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AMD casts light on Griffin and Puma plans

AMD reveals details of its next-gen mobile processor, codenamed "Griffin" and part of the "Puma" platform

Intel rival AMD has put the spotlight on plans for its next-generation mobile processor, codenamed "Griffin", which is part of the "Puma" platform.

AMD Fellow Mo Steinman, who has been leading the work on mobile designs within AMD, briefed us on AMD's latest response to Intel's Centrino mobile platform. Steinman described Griffin as AMD's first processor redesign aimed specifically at the mobile market.

The 65nm dual-core chip is notable for its attempt to wrestle further power efficiencies from its hardware components and the silicon integration of NorthBridge functionality (memory controllers and PCIe management) on its own power plane.

There is also power optimised DDR2, the increased bandwidth of HyperTransport 3 and a larger L2 cache (1MB per core). No specific details of clock speeds have been revealed. Other details include claimed improvements in DRAM efficiency, courtesy of a DRAM pre-fetcher.

The main story, however, involves improved power management, a crucial factor for battery-driven laptops, with Steinman promising gains of up to 20 per cent, in terms of battery life.

The primary power-saving feature is the inclusion of separate power planes for each core, allowing each to operate at an independent frequency and voltage. This means that cores running at less than 100 per cent can have their clock throttled back appropriately. This is distinct from the design of Intel's mobile Core 2 Duo design, which doesn't allow for independent frequency or voltage scaling.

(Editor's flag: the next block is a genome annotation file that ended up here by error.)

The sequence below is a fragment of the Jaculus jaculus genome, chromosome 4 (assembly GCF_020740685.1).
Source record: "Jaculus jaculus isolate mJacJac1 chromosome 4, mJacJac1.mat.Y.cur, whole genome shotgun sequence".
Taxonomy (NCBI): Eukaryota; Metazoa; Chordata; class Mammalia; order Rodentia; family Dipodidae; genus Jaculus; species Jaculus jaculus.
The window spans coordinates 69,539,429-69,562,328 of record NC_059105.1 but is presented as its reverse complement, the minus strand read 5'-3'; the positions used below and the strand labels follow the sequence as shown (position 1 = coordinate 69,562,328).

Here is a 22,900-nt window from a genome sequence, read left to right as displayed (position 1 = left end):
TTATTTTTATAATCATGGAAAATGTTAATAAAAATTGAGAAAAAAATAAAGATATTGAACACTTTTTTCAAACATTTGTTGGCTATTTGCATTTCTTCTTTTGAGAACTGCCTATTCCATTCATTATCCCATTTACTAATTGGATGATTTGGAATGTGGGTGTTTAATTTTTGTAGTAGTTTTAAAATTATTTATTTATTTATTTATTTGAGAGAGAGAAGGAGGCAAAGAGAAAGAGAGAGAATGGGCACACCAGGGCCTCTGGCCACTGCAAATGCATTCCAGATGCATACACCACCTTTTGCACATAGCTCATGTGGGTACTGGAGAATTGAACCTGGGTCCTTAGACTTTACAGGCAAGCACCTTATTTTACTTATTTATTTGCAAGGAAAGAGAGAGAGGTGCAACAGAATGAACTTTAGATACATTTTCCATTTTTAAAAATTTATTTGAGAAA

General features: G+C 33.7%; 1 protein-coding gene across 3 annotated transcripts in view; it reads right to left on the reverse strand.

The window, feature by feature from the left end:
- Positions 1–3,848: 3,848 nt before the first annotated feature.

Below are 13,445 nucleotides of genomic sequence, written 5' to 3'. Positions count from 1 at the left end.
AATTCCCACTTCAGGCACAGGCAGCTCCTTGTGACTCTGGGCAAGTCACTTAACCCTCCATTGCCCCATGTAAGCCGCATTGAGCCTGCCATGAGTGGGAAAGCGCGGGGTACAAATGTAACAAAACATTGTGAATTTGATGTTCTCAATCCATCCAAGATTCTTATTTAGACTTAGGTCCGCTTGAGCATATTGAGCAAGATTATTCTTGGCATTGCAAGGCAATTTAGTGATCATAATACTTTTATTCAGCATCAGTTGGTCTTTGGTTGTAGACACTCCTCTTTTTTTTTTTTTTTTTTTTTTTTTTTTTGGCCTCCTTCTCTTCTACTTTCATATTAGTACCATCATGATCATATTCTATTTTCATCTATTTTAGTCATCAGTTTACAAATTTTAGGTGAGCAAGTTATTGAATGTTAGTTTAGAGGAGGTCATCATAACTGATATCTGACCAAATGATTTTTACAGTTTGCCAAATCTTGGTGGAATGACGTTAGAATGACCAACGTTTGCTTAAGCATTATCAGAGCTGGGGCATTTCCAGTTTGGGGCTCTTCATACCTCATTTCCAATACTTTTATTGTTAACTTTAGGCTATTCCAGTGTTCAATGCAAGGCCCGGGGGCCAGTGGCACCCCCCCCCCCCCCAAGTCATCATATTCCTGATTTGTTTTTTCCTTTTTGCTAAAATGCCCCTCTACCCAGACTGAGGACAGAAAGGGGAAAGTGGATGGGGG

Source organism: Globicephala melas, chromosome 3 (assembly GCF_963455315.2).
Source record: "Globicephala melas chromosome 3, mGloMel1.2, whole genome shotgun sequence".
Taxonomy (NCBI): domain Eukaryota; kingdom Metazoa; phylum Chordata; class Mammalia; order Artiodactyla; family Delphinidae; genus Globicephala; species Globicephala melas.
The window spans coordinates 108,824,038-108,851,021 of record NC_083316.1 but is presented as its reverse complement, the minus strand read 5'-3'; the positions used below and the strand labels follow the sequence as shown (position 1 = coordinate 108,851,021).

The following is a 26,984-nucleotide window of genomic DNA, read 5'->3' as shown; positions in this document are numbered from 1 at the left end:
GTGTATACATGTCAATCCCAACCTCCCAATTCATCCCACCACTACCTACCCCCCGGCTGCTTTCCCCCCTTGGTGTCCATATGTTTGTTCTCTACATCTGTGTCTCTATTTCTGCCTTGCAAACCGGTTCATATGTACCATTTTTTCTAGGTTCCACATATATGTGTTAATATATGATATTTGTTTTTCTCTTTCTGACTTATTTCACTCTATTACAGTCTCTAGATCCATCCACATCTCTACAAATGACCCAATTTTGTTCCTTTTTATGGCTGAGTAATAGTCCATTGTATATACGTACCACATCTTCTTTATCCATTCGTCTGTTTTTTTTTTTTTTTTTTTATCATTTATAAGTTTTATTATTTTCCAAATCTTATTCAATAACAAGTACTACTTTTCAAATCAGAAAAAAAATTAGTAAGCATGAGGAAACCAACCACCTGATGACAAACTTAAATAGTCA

"Frequency, agility and granularity is what Griffin is about," he declared.

Another gain would be achieved by a lower operating minimum power state, Steinman claimed. HyperTransport 3 would also help, with dynamic scaling of link widths when communicating with the cores, and disconnecting when not needed, even if the cores are still executing.

Moving on to Puma, and the RS780 chipset, there will be support for DX 10 graphics, HyperFlash (AMD's answer to Intel's Turbo Memory), Blu-ray and HD DVD (though it was not made explicit how it would cope with BD+).

A new feature dubbed PowerXPress allows the notebook to switch between integrated graphics and any higher-performing third-party graphics adaptor fitted to a given laptop, again reducing power consumption.

Although Intel's Centrino mobile brand has been extraordinarily successful, AMD will not be explicitly branding the platform - Puma and Griffin are simply codenames.

What about the Turion, AMD's previous mobile processor design? Steinman explained that details of the micro-architecture not specific to mobile processing had been stripped out - unlike Turion, which shared a common design with server and desktop chips. The Griffin core itself is not a ground-up redesign, however. It's based on the K8 architecture, and questions remain over Griffin's raw performance in comparison to Intel's Core 2 Duo mobile chips.

In addition, chips are not expected to appear before 2008, by which time Intel will have mobile parts based on the next-generation 45nm Penryn processor core, part of the Montevita platform, which will replace its new Santa Rosa offering. For silicon available today, check out our review of the Santa Rosa Centrino officially released last week.

This latest platform can be characterised as AMD's mid-term response to the Centrino. On the more distant horizon is its 'Fusion' design, with silicon integration of both the CPU and GPU. This is scheduled to appear in 2009.

The Griffin chip designs have emerged from AMD R&D at its Boston Design Centre, which was acquired from Samsung and Compaq in 2002.

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